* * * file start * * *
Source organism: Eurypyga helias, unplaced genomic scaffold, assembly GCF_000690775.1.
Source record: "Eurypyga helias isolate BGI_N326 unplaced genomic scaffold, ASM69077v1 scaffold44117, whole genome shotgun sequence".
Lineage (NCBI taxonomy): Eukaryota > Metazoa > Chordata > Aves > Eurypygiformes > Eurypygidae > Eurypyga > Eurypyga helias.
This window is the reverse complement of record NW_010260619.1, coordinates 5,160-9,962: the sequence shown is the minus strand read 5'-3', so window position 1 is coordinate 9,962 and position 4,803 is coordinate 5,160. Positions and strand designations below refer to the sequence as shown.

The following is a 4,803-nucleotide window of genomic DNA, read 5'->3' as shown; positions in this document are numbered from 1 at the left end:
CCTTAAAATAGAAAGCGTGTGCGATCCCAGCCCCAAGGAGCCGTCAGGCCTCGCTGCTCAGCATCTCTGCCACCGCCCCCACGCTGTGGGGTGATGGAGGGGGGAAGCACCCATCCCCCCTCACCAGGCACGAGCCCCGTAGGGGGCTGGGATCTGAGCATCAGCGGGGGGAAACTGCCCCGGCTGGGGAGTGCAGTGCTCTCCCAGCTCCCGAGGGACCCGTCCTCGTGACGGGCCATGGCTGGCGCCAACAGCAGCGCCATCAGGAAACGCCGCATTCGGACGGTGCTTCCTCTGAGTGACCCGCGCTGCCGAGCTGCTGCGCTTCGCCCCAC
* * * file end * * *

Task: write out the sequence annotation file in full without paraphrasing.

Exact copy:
Source organism: Eurypyga helias, unplaced genomic scaffold, assembly GCF_000690775.1.
Source record: "Eurypyga helias isolate BGI_N326 unplaced genomic scaffold, ASM69077v1 scaffold44117, whole genome shotgun sequence".
Lineage (NCBI taxonomy): Eukaryota > Metazoa > Chordata > Aves > Eurypygiformes > Eurypygidae > Eurypyga > Eurypyga helias.
This window is the reverse complement of record NW_010260619.1, coordinates 5,160-9,962: the sequence shown is the minus strand read 5'-3', so window position 1 is coordinate 9,962 and position 4,803 is coordinate 5,160. Positions and strand designations below refer to the sequence as shown.

The following is a 4,803-nucleotide window of genomic DNA, read 5'->3' as shown; positions in this document are numbered from 1 at the left end:
CCTTAAAATAGAAAGCGTGTGCGATCCCAGCCCCAAGGAGCCGTCAGGCCTCGCTGCTCAGCATCTCTGCCACCGCCCCCACGCTGTGGGGTGATGGAGGGGGGAAGCACCCATCCCCCCTCACCAGGCACGAGCCCCGTAGGGGGCTGGGATCTGAGCATCAGCGGGGGGAAACTGCCCCGGCTGGGGAGTGCAGTGCTCTCCCAGCTCCCGAGGGACCCGTCCTCGTGACGGGCCATGGCTGGCGCCAACAGCAGCGCCATCAGGAAACGCCGCATTCGGACGGTGCTTCCTCTGAGTGACCCGCGCTGCCGAGCTGCTGCGCTTCGCCCCAC